Perhaps data quality falls to some very overstretched, helpful people who may be vital but have a very low profile. Or there may be no-one who has the time to manage data quality.
Using multiple systems without proper integration is another common cause of poor data quality. Sales, finance and production teams’ reports simply won’t agree if they are working from different base information. Fixing the problem may require process changes, technology changes and some retraining (or even “redeployment” if the real issue is particular people!).
There may be good reasons for using multiple systems: for example, specialist warehouse management solutions that work with advanced technology such as voice- or sight-picking, which isn’t supported by a basic ERP platform.
But with separate systems, there must be clarity as to which system owns what data (e.g. ERP owns stock quantities, WHM owns stock location) and the interfaces need to be tested and working.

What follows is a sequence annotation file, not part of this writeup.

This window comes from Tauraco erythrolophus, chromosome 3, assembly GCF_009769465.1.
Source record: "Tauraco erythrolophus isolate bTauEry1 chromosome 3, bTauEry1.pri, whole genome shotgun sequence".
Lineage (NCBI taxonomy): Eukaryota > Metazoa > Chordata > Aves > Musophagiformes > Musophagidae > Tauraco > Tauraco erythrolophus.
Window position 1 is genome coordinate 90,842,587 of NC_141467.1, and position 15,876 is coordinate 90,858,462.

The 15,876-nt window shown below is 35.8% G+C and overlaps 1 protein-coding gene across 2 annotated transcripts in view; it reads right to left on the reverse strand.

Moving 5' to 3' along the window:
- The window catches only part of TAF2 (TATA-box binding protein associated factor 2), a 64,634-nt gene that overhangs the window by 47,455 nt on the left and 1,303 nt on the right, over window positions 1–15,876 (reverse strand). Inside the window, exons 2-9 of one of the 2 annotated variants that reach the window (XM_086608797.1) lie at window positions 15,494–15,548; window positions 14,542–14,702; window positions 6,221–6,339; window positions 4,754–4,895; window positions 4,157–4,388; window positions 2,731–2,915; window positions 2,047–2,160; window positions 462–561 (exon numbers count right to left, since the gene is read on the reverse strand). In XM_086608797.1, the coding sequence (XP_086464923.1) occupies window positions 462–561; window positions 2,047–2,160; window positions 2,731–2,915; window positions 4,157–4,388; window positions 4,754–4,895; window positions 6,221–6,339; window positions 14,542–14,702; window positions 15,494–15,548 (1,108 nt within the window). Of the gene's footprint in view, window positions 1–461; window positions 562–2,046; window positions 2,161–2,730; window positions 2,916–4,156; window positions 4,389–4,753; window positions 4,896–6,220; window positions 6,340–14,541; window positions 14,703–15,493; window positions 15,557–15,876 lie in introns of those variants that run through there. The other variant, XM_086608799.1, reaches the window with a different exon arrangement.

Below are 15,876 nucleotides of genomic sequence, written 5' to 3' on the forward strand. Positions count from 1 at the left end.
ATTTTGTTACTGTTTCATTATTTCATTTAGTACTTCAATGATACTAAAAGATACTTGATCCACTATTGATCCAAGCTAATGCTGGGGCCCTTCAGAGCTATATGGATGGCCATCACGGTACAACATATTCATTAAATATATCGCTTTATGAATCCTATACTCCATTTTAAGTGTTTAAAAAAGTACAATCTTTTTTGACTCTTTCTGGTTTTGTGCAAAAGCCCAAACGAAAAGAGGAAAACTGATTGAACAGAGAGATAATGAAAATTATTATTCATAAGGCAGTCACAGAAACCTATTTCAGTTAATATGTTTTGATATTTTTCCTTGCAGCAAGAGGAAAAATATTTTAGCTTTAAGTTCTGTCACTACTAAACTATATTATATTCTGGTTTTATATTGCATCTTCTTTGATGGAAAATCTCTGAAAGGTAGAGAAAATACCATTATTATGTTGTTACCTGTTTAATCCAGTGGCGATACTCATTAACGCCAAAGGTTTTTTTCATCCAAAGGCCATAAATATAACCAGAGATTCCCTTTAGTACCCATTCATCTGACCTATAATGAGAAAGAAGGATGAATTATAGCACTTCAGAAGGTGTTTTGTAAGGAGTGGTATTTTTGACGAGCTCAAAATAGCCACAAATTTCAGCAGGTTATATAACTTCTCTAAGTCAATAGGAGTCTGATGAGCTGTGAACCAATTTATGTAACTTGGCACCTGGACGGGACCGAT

3. Make rational decisions about when to solve problems.
Data issues often arise because time and commercial pressures make shortcuts necessary. Getting data right may be a matter of diminishing returns, as obscure problems can be very difficult and time-consuming to fix, and they may just not be worth it!
The most important thing is to make rational decisions about your data. List the data problems, estimate the necessary effort for solving each of them, and the business impact.
If short-term pressures mean that a problem won’t be fixed now, then perhaps it’s on the list for next month. In the meantime, monitor its impact. It may make sense to tolerate a problem for now. It will never make sense to sweep it under the rug.
Even poor systems can work effectively if the data is structured, maintained, and policed. Most importantly, this is a good platform for system improvements: maintaining data quality can eliminate a whole range of problems and inefficiencies, can boost profitability, and can give everyone new energy as less time is wasted on distractions and snags.
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The Future of Manufacturing Series:
Part 3: Getting data right